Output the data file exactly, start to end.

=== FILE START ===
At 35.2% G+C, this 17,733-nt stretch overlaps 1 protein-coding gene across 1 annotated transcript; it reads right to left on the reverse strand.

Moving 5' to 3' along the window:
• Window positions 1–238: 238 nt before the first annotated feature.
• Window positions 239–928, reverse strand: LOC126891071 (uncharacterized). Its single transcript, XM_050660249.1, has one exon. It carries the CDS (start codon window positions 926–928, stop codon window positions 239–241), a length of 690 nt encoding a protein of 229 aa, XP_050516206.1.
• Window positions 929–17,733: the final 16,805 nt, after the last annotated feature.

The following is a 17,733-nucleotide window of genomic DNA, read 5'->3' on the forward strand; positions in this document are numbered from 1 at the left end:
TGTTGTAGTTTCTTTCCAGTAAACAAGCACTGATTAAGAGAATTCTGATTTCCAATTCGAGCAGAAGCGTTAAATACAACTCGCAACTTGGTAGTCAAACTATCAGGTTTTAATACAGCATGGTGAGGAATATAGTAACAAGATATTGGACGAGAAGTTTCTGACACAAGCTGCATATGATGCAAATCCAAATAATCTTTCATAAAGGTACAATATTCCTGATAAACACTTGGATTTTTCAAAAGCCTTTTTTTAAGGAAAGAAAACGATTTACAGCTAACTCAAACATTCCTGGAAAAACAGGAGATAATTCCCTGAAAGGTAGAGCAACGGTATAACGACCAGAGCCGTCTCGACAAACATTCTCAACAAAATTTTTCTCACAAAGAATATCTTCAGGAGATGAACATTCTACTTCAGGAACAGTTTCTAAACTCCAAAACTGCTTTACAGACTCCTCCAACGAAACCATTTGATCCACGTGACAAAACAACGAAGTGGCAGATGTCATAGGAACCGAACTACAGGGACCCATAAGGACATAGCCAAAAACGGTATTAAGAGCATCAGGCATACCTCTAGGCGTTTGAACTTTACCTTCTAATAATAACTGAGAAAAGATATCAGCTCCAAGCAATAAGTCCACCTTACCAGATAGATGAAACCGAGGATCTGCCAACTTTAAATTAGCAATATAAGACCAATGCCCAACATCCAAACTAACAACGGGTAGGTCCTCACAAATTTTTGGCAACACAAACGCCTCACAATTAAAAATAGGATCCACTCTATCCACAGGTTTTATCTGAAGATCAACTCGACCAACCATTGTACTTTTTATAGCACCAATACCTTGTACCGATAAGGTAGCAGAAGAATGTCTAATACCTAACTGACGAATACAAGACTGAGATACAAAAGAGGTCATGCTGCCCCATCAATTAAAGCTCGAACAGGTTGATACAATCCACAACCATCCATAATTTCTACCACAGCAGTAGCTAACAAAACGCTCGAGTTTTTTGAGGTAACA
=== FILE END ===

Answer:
At 35.2% G+C, this 17,733-nt stretch overlaps 1 protein-coding gene across 1 annotated transcript; it reads right to left on the reverse strand.

Moving 5' to 3' along the window:
• Window positions 1–238: 238 nt before the first annotated feature.
• Window positions 239–928, reverse strand: LOC126891071 (uncharacterized). Its single transcript, XM_050660249.1, has one exon. It carries the CDS (start codon window positions 926–928, stop codon window positions 239–241), a length of 690 nt encoding a protein of 229 aa, XP_050516206.1.
• Window positions 929–17,733: the final 16,805 nt, after the last annotated feature.

The following is a 17,733-nucleotide window of genomic DNA, read 5'->3' on the forward strand; positions in this document are numbered from 1 at the left end:
TGTTGTAGTTTCTTTCCAGTAAACAAGCACTGATTAAGAGAATTCTGATTTCCAATTCGAGCAGAAGCGTTAAATACAACTCGCAACTTGGTAGTCAAACTATCAGGTTTTAATACAGCATGGTGAGGAATATAGTAACAAGATATTGGACGAGAAGTTTCTGACACAAGCTGCATATGATGCAAATCCAAATAATCTTTCATAAAGGTACAATATTCCTGATAAACACTTGGATTTTTCAAAAGCCTTTTTTTAAGGAAAGAAAACGATTTACAGCTAACTCAAACATTCCTGGAAAAACAGGAGATAATTCCCTGAAAGGTAGAGCAACGGTATAACGACCAGAGCCGTCTCGACAAACATTCTCAACAAAATTTTTCTCACAAAGAATATCTTCAGGAGATGAACATTCTACTTCAGGAACAGTTTCTAAACTCCAAAACTGCTTTACAGACTCCTCCAACGAAACCATTTGATCCACGTGACAAAACAACGAAGTGGCAGATGTCATAGGAACCGAACTACAGGGACCCATAAGGACATAGCCAAAAACGGTATTAAGAGCATCAGGCATACCTCTAGGCGTTTGAACTTTACCTTCTAATAATAACTGAGAAAAGATATCAGCTCCAAGCAATAAGTCCACCTTACCAGATAGATGAAACCGAGGATCTGCCAACTTTAAATTAGCAATATAAGACCAATGCCCAACATCCAAACTAACAACGGGTAGGTCCTCACAAATTTTTGGCAACACAAACGCCTCACAATTAAAAATAGGATCCACTCTATCCACAGGTTTTATCTGAAGATCAACTCGACCAACCATTGTACTTTTTATAGCACCAATACCTTGTACCGATAAGGTAGCAGAAGAATGTCTAATACCTAACTGACGAATACAAGACTGAGATACAAAAGAGGTCATGCTGCCCCATCAATTAAAGCTCGAACAGGTTGATACAATCCACAACCATCCATAATTTCTACCACAGCAGTAGCTAACAAAACGCTCGAGTTTTTTGAGGTAACA